The New York City Metropolitan Transit Authority yesterday announced it has taken advantage of the Reagan tax-cut bill to save more than $15 million on the purchase of $102 million worth of subway cars and buses by selling the depreciation rights to a private company. Washington Metro officials expect to emulate the deal.
The MTA entered into a "lease"--in fact the sale of a tax shelter--with Metromedia Inc., in which the private company will pay the transit authority $15.52 million. In return, Metromedia, the owner of seven television stations, including WTTG TV (Channel 5) here, will be able to use the capital depreciation tax breaks on the equipment.
Richard S. Page, general manager of the Washington Metropolitan Area Transit Authority (Metro), said he is exploring the possibility of working out a similar deal to save money "because we are buying 294 new rail cars from Italy, and over the next five years we are going to be buying or rehabilitating many buses."
Page said he has received inquiries about the possibility of going into a leasing deal, but Metro is not under any immediate pressure because the local authority has not put any new vehicles into service this year. Another Metro official declared flatly: "We're going to do it."
The new form of leasing permitted under the 1981 tax bill--actually paper transactions involving the sale of corporate tax breaks--was designed to allow companies with little or no profits to receive some of the benefits from the business tax cuts in the legislation. Another purpose is to prevent a wave of tax-motivated corporate takeovers as profitable companies would buy up firms sitting on unusable tax breaks.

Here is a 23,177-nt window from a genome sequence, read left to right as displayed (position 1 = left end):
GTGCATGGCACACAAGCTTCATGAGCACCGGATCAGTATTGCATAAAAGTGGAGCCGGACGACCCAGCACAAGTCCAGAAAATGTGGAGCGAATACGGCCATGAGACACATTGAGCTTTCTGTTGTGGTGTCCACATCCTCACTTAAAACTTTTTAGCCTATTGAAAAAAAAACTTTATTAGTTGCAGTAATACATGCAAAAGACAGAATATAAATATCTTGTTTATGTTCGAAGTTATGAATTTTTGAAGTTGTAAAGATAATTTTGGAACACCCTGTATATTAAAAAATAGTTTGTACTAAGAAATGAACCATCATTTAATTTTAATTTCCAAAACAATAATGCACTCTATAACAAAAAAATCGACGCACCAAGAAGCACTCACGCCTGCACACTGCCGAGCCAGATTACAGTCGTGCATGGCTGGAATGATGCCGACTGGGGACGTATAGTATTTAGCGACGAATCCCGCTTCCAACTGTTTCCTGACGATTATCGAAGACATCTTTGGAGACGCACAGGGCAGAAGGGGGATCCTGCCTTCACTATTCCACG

During the last-minute negotiations over the bill, however, key New York legislators were able to slip into the measure provisions allowing public-transit authorities to "lease" depreciation tax breaks on buses and subway cars so long as the purchases are made entirely with money raised from bonds issued by the authorities.
Mortimer L. Downey, assistant executive director of the New York MTA, said the lease deal with Metromedia is just the start of a major effort to capitalize on the obscure tax break.
Over the next five years, the New York transit authority plans to buy a total of $2.5 billion in subway cars and buses, and use the leasing provision to save about $500 million, he said. If these savings work out, Downey claimed they will almost, but not quite, equal the cuts in capital grants made by the Reagan administration. They will not make up for cuts in operating costs.
Downey said the agreement with Metromedia was negotiated on behalf of the MTA by Citibank of New York. Citibank received a fee of about $1.25 million, he said, adding that in the future the MTA expects to pay smaller commission fees.
Downey pointed out that a problem facing other transit authorities is a requirement that the entire purchase of the cars and buses be with bond money, and no federal money.
Page said this requirement may cause some difficulties for the Washington Metro system.